How Arthur Became King

From the book The Boy’s King Arthur by American author Sidney Lanier, the legend of how Arthur became king of England is a classic that is a favorite of all. Full of challenging vocabulary, I transcribed it for the blog in Centennial Gregg. Attachment: how-arthur-became-king.pdf

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The People of Japan – Part 1

This selection by historian Will Durant from his book The Story of Civilization and transcribed by me in Anniversary Gregg describes the fascinating Japanese culture, their ancient customs and rituals. Attachment: the-people-of-japan-part-1.pdf

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A Passion for Perfume

You may think of perfume and fragrances as something that we use to smell nice, but perfume has always been much more than that. In this article transcribed by me in Centennial Gregg, you will read about its interesting history. Attachment: a-passion-for-perfume.pdf

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Pyramus and Thisbe

The Greeks, the Latins, and other ancient peoples loved to tell myths that explained natural events — why certain stars are in the sky, for example, or how it happens that we have seasons. Many of the myths of the ancient world were retold by the Latin poet Ovid. In honor of Februrary, the month…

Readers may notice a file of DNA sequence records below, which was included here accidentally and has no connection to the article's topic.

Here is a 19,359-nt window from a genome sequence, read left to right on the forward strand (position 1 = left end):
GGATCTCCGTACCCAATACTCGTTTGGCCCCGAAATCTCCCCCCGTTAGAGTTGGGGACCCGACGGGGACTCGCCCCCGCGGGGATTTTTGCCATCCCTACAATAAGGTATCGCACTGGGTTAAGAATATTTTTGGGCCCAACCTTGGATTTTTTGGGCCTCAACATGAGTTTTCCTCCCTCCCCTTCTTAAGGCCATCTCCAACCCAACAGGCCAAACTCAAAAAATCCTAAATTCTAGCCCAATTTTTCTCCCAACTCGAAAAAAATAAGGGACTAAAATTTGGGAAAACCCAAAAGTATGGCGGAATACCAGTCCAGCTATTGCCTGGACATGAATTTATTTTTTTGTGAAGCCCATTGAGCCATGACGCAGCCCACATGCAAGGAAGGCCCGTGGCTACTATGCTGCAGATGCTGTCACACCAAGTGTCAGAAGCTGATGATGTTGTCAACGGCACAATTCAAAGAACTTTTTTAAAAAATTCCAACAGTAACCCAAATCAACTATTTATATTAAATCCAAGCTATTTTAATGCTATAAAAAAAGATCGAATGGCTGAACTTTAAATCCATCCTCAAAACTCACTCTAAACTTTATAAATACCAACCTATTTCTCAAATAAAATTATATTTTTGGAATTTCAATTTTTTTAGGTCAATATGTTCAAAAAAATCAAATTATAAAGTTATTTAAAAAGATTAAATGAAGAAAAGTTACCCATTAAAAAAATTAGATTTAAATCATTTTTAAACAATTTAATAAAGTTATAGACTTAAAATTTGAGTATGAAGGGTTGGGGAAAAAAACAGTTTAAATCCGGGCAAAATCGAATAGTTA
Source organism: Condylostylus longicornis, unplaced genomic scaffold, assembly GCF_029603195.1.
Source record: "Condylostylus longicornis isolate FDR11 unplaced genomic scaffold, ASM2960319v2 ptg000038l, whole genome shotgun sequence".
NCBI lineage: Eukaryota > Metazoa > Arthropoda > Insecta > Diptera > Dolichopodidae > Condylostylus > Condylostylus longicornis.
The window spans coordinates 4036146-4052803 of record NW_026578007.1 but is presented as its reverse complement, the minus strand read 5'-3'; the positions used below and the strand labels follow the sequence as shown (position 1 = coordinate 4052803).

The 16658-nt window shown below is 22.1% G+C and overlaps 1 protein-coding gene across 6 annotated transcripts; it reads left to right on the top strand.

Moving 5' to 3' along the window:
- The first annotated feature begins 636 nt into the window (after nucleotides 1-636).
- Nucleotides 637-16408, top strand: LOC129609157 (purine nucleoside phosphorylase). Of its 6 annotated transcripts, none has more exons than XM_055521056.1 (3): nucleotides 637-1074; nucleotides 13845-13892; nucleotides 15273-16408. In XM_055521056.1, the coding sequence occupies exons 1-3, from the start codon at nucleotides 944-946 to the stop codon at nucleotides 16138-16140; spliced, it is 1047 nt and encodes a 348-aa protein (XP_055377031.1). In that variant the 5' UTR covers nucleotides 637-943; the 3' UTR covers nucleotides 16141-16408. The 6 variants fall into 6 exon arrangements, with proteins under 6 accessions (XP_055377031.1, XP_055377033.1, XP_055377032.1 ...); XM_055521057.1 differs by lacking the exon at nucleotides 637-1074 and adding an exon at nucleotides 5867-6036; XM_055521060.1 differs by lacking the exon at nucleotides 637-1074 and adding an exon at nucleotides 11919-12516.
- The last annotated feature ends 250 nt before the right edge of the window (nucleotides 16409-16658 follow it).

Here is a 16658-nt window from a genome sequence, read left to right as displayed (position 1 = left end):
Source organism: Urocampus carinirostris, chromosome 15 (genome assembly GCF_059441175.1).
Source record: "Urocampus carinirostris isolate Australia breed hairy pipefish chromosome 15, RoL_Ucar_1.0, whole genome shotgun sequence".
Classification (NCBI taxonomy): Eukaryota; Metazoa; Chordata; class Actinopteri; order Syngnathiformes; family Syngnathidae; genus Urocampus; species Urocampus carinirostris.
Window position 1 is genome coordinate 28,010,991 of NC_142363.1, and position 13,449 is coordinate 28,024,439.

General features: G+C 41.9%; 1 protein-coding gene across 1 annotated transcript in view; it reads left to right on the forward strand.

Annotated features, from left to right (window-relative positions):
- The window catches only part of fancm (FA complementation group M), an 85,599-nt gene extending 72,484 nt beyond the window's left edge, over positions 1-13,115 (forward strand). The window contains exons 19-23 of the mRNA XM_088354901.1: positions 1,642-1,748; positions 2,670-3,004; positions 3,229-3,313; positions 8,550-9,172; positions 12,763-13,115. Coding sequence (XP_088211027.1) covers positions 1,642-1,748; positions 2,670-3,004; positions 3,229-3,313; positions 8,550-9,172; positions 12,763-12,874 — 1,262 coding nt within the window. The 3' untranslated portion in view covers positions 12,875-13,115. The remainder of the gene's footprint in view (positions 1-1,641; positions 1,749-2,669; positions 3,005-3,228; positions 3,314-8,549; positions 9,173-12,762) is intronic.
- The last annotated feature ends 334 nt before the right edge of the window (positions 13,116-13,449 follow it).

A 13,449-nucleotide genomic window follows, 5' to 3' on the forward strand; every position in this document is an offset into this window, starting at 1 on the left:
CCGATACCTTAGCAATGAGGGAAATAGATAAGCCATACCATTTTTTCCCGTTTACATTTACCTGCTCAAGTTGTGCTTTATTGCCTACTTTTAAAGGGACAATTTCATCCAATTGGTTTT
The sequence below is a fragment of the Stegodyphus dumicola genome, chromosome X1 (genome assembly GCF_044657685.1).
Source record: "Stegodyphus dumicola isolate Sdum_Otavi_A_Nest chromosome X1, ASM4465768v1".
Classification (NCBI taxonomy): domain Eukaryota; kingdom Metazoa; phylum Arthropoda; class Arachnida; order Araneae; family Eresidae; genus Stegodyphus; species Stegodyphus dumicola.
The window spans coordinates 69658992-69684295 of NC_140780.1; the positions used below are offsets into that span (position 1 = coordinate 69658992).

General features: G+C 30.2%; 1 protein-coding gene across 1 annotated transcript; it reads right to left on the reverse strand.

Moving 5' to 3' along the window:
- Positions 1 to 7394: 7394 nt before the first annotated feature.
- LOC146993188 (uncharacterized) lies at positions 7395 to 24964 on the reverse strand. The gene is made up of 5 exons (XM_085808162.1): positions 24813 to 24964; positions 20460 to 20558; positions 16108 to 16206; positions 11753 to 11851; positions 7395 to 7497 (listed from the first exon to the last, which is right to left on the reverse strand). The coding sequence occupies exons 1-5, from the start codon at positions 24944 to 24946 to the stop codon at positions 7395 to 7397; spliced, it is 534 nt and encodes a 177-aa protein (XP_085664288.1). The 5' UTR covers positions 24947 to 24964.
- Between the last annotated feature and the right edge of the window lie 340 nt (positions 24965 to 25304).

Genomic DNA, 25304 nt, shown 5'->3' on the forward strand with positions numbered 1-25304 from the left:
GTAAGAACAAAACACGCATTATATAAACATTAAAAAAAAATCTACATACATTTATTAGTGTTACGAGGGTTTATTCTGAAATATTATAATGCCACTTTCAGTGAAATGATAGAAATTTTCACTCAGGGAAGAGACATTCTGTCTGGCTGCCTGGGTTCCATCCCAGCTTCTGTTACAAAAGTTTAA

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The Making of Books by Monks

There was a time when books were so precious that librarians chained them to the walls for fear they would be stolen. In this selection transcribed by yours truly in Simplified Gregg, the author tells us what books were like in those days. Attachment: the-making-of-books-by-monks.pdf

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Mr. Know-All

One of our blog members, Ms. Ryoko Popjoy, has penned in Anniversary Gregg this short story by British writer W. Somerset Maugham. Mr. Know-All first appeared in the September 1924 issue of Good Housekeeping. Thank you so much, Ryoko! Attachment: Mr-Know-All.pdf

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Nine Words That Can Stop Juvenile Delinquency

In this essay that appeared in the December 15, 1957 issue of This Week magazine, the former senior judge of Brooklyn’s highest criminal court, Judge Samuel S. Leibowitz, attempts to answer to the riddle of the rocketing rate of juvenile delinquency in America during that time. I transcribed it for the blog in Anniversary Gregg….

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Variety in English

The English language is spoken by about 400 million people as a native tongue, and by approximately 700 million people as a foreign language. The phonology of English differs from one dialect to another, and differences in vocabulary between countries exist as well. This article explains some differences between British, American, Australian, and New Zealand…

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